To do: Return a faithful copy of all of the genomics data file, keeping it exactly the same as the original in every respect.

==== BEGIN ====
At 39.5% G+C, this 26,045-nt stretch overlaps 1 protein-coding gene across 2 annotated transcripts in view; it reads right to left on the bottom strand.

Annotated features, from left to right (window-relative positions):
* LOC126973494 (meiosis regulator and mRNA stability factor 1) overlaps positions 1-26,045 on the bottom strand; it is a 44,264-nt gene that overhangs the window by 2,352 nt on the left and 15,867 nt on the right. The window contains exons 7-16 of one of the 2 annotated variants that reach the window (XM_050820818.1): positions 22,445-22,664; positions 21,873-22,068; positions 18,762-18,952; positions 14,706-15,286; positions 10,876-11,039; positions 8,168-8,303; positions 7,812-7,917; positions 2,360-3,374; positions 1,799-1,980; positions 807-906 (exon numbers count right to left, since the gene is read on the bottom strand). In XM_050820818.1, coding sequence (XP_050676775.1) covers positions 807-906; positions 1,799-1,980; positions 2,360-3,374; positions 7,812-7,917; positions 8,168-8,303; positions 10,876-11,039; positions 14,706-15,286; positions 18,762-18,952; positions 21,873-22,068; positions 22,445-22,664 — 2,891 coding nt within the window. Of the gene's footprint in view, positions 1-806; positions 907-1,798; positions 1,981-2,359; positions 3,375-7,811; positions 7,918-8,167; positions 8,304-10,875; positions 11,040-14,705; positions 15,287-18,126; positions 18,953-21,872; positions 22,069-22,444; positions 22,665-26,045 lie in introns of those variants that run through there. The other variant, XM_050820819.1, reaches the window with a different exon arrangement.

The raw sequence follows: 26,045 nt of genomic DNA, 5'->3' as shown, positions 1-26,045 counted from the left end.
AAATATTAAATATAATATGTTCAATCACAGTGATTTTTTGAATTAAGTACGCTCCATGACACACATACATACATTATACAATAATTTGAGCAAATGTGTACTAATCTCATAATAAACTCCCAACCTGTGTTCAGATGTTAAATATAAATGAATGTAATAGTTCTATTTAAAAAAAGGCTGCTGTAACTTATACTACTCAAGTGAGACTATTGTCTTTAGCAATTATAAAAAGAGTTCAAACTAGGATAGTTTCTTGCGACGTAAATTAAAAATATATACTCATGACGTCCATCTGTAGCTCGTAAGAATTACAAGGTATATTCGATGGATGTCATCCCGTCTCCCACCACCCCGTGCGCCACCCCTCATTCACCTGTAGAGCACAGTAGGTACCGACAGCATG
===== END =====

At 39.5% G+C, this 26,045-nt stretch overlaps 1 protein-coding gene across 2 annotated transcripts in view; it reads right to left on the bottom strand.

Annotated features, from left to right (window-relative positions):
* LOC126973494 (meiosis regulator and mRNA stability factor 1) overlaps positions 1-26,045 on the bottom strand; it is a 44,264-nt gene that overhangs the window by 2,352 nt on the left and 15,867 nt on the right. The window contains exons 7-16 of one of the 2 annotated variants that reach the window (XM_050820818.1): positions 22,445-22,664; positions 21,873-22,068; positions 18,762-18,952; positions 14,706-15,286; positions 10,876-11,039; positions 8,168-8,303; positions 7,812-7,917; positions 2,360-3,374; positions 1,799-1,980; positions 807-906 (exon numbers count right to left, since the gene is read on the bottom strand). In XM_050820818.1, coding sequence (XP_050676775.1) covers positions 807-906; positions 1,799-1,980; positions 2,360-3,374; positions 7,812-7,917; positions 8,168-8,303; positions 10,876-11,039; positions 14,706-15,286; positions 18,762-18,952; positions 21,873-22,068; positions 22,445-22,664 — 2,891 coding nt within the window. Of the gene's footprint in view, positions 1-806; positions 907-1,798; positions 1,981-2,359; positions 3,375-7,811; positions 7,918-8,167; positions 8,304-10,875; positions 11,040-14,705; positions 15,287-18,126; positions 18,953-21,872; positions 22,069-22,444; positions 22,665-26,045 lie in introns of those variants that run through there. The other variant, XM_050820819.1, reaches the window with a different exon arrangement.

The raw sequence follows: 26,045 nt of genomic DNA, 5'->3' as shown, positions 1-26,045 counted from the left end.
AAATATTAAATATAATATGTTCAATCACAGTGATTTTTTGAATTAAGTACGCTCCATGACACACATACATACATTATACAATAATTTGAGCAAATGTGTACTAATCTCATAATAAACTCCCAACCTGTGTTCAGATGTTAAATATAAATGAATGTAATAGTTCTATTTAAAAAAAGGCTGCTGTAACTTATACTACTCAAGTGAGACTATTGTCTTTAGCAATTATAAAAAGAGTTCAAACTAGGATAGTTTCTTGCGACGTAAATTAAAAATATATACTCATGACGTCCATCTGTAGCTCGTAAGAATTACAAGGTATATTCGATGGATGTCATCCCGTCTCCCACCACCCCGTGCGCCACCCCTCATTCACCTGTAGAGCACAGTAGGTACCGACAGCATG